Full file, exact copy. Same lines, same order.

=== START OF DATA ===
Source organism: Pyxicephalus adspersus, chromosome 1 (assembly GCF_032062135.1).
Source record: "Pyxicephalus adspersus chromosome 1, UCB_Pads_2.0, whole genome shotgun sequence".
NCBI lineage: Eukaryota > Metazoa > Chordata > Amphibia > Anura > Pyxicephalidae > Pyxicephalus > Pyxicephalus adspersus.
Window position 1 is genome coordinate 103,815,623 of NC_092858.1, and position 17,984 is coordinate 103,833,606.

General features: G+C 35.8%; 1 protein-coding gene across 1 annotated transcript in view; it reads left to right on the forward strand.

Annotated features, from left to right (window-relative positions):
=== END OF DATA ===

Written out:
Source organism: Pyxicephalus adspersus, chromosome 1 (assembly GCF_032062135.1).
Source record: "Pyxicephalus adspersus chromosome 1, UCB_Pads_2.0, whole genome shotgun sequence".
NCBI lineage: Eukaryota > Metazoa > Chordata > Amphibia > Anura > Pyxicephalidae > Pyxicephalus > Pyxicephalus adspersus.
Window position 1 is genome coordinate 103,815,623 of NC_092858.1, and position 17,984 is coordinate 103,833,606.

General features: G+C 35.8%; 1 protein-coding gene across 1 annotated transcript in view; it reads left to right on the forward strand.

Annotated features, from left to right (window-relative positions):